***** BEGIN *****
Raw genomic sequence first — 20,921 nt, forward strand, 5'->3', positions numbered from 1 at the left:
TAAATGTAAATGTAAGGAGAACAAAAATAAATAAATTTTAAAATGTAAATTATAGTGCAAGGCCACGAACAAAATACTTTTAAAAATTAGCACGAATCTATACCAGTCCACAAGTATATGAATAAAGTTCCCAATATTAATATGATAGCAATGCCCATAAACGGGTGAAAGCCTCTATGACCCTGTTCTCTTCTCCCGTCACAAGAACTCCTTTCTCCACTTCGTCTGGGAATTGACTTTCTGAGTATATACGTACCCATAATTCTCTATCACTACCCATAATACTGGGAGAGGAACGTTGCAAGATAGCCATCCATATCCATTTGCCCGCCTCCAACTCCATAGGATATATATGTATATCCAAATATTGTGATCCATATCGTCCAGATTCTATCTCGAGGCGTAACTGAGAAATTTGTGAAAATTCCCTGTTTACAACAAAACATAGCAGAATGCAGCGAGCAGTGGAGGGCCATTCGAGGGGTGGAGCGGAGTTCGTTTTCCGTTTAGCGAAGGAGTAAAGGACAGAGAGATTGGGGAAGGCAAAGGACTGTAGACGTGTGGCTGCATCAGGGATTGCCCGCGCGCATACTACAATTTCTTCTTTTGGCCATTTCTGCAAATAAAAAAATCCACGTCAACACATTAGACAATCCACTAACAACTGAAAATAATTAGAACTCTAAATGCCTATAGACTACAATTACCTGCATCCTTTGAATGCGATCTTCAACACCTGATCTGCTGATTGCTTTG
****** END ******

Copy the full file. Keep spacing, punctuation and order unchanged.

Raw genomic sequence first — 20,921 nt, forward strand, 5'->3', positions numbered from 1 at the left:
TAAATGTAAATGTAAGGAGAACAAAAATAAATAAATTTTAAAATGTAAATTATAGTGCAAGGCCACGAACAAAATACTTTTAAAAATTAGCACGAATCTATACCAGTCCACAAGTATATGAATAAAGTTCCCAATATTAATATGATAGCAATGCCCATAAACGGGTGAAAGCCTCTATGACCCTGTTCTCTTCTCCCGTCACAAGAACTCCTTTCTCCACTTCGTCTGGGAATTGACTTTCTGAGTATATACGTACCCATAATTCTCTATCACTACCCATAATACTGGGAGAGGAACGTTGCAAGATAGCCATCCATATCCATTTGCCCGCCTCCAACTCCATAGGATATATATGTATATCCAAATATTGTGATCCATATCGTCCAGATTCTATCTCGAGGCGTAACTGAGAAATTTGTGAAAATTCCCTGTTTACAACAAAACATAGCAGAATGCAGCGAGCAGTGGAGGGCCATTCGAGGGGTGGAGCGGAGTTCGTTTTCCGTTTAGCGAAGGAGTAAAGGACAGAGAGATTGGGGAAGGCAAAGGACTGTAGACGTGTGGCTGCATCAGGGATTGCCCGCGCGCATACTACAATTTCTTCTTTTGGCCATTTCTGCAAATAAAAAAATCCACGTCAACACATTAGACAATCCACTAACAACTGAAAATAATTAGAACTCTAAATGCCTATAGACTACAATTACCTGCATCCTTTGAATGCGATCTTCAACACCTGATCTGCTGATTGCTTTG